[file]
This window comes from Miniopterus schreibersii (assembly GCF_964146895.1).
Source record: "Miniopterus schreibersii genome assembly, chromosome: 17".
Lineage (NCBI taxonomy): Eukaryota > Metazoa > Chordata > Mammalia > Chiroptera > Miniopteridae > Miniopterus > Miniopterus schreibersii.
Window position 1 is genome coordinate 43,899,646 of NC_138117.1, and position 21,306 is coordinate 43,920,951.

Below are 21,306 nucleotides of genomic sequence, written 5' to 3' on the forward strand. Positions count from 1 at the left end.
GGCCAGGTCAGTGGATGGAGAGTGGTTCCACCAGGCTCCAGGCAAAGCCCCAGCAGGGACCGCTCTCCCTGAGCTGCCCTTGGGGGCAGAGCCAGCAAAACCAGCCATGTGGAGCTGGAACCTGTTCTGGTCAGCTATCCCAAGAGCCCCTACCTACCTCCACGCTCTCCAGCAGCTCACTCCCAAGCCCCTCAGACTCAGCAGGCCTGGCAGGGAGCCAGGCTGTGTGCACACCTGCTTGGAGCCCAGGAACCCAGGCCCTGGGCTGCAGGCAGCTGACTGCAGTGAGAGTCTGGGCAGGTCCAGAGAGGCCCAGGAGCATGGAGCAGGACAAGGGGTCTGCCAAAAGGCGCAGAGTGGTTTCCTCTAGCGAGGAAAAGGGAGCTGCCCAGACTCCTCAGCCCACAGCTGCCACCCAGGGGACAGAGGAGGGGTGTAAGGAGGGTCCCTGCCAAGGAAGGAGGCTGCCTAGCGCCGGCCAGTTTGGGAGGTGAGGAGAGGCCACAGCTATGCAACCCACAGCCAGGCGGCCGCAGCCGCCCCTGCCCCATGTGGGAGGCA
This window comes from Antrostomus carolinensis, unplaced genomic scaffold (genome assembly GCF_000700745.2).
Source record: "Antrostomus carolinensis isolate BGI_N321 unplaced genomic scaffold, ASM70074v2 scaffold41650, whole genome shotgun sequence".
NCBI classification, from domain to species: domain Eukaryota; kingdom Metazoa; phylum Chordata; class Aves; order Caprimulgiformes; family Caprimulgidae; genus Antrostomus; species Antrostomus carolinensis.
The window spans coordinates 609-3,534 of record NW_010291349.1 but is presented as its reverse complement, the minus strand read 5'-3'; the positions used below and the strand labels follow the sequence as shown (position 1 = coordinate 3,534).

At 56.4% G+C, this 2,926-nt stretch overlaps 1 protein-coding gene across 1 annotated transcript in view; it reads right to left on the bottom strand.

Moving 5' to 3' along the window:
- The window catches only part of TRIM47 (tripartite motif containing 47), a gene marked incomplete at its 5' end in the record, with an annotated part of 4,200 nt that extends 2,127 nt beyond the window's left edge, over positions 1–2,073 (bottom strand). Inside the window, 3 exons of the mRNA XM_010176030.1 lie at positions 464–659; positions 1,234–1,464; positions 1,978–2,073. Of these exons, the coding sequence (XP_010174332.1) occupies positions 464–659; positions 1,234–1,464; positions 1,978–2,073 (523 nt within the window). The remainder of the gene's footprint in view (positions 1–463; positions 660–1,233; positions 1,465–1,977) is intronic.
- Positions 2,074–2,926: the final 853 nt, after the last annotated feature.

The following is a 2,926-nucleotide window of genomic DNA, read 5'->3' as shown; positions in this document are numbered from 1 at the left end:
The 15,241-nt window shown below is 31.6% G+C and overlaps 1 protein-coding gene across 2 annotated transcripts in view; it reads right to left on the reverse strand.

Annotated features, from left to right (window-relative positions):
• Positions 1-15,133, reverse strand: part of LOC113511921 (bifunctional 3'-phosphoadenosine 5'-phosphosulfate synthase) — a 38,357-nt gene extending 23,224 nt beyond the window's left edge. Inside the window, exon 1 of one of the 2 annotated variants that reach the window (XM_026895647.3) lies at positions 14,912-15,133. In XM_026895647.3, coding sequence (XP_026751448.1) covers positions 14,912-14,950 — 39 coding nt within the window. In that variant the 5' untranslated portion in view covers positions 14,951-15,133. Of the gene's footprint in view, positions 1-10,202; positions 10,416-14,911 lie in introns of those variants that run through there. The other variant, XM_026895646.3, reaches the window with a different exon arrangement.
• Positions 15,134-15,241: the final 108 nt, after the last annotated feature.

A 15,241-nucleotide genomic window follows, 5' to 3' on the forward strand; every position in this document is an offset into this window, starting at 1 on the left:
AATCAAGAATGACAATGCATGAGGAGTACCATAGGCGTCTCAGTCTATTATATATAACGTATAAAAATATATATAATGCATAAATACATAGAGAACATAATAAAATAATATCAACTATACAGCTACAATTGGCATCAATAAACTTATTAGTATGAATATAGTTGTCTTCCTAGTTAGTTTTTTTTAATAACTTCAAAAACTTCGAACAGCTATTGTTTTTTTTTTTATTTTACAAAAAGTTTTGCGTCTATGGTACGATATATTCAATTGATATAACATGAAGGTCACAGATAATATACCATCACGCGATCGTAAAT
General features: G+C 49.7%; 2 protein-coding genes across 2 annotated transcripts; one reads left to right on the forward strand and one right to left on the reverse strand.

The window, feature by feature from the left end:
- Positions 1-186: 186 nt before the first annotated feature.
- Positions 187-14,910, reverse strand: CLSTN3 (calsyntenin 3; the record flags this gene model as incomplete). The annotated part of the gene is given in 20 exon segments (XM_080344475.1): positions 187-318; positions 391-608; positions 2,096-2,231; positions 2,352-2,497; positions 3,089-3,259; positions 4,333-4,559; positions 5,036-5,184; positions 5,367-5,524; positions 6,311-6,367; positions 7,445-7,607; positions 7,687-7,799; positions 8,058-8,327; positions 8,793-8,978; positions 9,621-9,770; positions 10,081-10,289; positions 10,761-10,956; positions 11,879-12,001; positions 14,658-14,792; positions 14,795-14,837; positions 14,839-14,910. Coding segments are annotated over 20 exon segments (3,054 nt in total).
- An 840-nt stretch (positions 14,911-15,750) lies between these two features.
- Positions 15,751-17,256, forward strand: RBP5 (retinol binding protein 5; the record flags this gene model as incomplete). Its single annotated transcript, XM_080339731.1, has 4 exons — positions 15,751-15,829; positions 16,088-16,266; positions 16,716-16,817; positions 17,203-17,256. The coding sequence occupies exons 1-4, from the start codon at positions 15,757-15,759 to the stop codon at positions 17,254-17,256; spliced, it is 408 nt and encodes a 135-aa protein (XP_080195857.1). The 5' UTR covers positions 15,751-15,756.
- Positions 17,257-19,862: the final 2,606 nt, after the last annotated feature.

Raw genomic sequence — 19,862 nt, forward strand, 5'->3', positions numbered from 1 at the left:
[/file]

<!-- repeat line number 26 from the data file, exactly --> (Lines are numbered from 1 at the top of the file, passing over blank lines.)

- An 840-nt stretch (positions 14,911-15,750) lies between these two features.